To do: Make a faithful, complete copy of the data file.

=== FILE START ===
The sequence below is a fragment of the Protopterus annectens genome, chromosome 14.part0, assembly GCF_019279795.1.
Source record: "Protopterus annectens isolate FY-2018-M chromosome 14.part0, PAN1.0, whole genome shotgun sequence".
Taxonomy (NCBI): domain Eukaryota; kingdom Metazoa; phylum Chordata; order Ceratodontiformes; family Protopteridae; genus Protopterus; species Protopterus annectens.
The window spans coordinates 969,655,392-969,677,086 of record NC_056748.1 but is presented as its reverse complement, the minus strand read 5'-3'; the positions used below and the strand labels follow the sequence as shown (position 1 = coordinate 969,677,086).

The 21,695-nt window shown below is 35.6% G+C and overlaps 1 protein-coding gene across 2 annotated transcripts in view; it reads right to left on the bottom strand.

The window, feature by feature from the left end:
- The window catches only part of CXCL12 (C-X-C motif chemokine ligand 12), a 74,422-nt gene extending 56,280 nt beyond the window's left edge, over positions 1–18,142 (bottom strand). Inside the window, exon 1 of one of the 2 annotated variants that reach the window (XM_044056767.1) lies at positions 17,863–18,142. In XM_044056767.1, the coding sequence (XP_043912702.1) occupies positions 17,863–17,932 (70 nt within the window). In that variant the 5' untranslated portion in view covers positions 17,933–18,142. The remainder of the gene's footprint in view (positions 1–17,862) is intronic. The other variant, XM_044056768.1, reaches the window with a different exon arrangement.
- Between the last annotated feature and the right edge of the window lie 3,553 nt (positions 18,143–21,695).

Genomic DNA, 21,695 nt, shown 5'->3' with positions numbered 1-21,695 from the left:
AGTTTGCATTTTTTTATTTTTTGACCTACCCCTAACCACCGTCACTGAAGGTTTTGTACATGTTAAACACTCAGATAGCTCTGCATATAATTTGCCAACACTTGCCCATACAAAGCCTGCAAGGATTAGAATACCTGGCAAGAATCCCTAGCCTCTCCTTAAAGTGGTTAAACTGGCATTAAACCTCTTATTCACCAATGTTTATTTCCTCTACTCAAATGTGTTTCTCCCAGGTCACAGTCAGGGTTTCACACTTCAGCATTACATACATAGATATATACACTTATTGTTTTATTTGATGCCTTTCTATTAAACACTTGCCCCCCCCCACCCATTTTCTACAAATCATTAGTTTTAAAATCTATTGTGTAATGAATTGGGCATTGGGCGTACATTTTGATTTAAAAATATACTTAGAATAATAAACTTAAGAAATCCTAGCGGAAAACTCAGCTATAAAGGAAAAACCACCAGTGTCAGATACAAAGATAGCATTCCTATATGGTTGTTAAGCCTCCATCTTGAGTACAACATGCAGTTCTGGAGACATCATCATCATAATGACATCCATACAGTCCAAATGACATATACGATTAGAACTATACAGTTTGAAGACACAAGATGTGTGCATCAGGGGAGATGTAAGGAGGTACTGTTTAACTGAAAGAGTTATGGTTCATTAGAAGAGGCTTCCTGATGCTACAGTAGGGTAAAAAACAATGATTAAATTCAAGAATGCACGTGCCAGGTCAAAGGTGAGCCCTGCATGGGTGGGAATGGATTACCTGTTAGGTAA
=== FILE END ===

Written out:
The sequence below is a fragment of the Protopterus annectens genome, chromosome 14.part0, assembly GCF_019279795.1.
Source record: "Protopterus annectens isolate FY-2018-M chromosome 14.part0, PAN1.0, whole genome shotgun sequence".
Taxonomy (NCBI): domain Eukaryota; kingdom Metazoa; phylum Chordata; order Ceratodontiformes; family Protopteridae; genus Protopterus; species Protopterus annectens.
The window spans coordinates 969,655,392-969,677,086 of record NC_056748.1 but is presented as its reverse complement, the minus strand read 5'-3'; the positions used below and the strand labels follow the sequence as shown (position 1 = coordinate 969,677,086).

The 21,695-nt window shown below is 35.6% G+C and overlaps 1 protein-coding gene across 2 annotated transcripts in view; it reads right to left on the bottom strand.

The window, feature by feature from the left end:
- The window catches only part of CXCL12 (C-X-C motif chemokine ligand 12), a 74,422-nt gene extending 56,280 nt beyond the window's left edge, over positions 1–18,142 (bottom strand). Inside the window, exon 1 of one of the 2 annotated variants that reach the window (XM_044056767.1) lies at positions 17,863–18,142. In XM_044056767.1, the coding sequence (XP_043912702.1) occupies positions 17,863–17,932 (70 nt within the window). In that variant the 5' untranslated portion in view covers positions 17,933–18,142. The remainder of the gene's footprint in view (positions 1–17,862) is intronic. The other variant, XM_044056768.1, reaches the window with a different exon arrangement.
- Between the last annotated feature and the right edge of the window lie 3,553 nt (positions 18,143–21,695).

Genomic DNA, 21,695 nt, shown 5'->3' with positions numbered 1-21,695 from the left:
AGTTTGCATTTTTTTATTTTTTGACCTACCCCTAACCACCGTCACTGAAGGTTTTGTACATGTTAAACACTCAGATAGCTCTGCATATAATTTGCCAACACTTGCCCATACAAAGCCTGCAAGGATTAGAATACCTGGCAAGAATCCCTAGCCTCTCCTTAAAGTGGTTAAACTGGCATTAAACCTCTTATTCACCAATGTTTATTTCCTCTACTCAAATGTGTTTCTCCCAGGTCACAGTCAGGGTTTCACACTTCAGCATTACATACATAGATATATACACTTATTGTTTTATTTGATGCCTTTCTATTAAACACTTGCCCCCCCCCACCCATTTTCTACAAATCATTAGTTTTAAAATCTATTGTGTAATGAATTGGGCATTGGGCGTACATTTTGATTTAAAAATATACTTAGAATAATAAACTTAAGAAATCCTAGCGGAAAACTCAGCTATAAAGGAAAAACCACCAGTGTCAGATACAAAGATAGCATTCCTATATGGTTGTTAAGCCTCCATCTTGAGTACAACATGCAGTTCTGGAGACATCATCATCATAATGACATCCATACAGTCCAAATGACATATACGATTAGAACTATACAGTTTGAAGACACAAGATGTGTGCATCAGGGGAGATGTAAGGAGGTACTGTTTAACTGAAAGAGTTATGGTTCATTAGAAGAGGCTTCCTGATGCTACAGTAGGGTAAAAAACAATGATTAAATTCAAGAATGCACGTGCCAGGTCAAAGGTGAGCCCTGCATGGGTGGGAATGGATTACCTGTTAGGTAA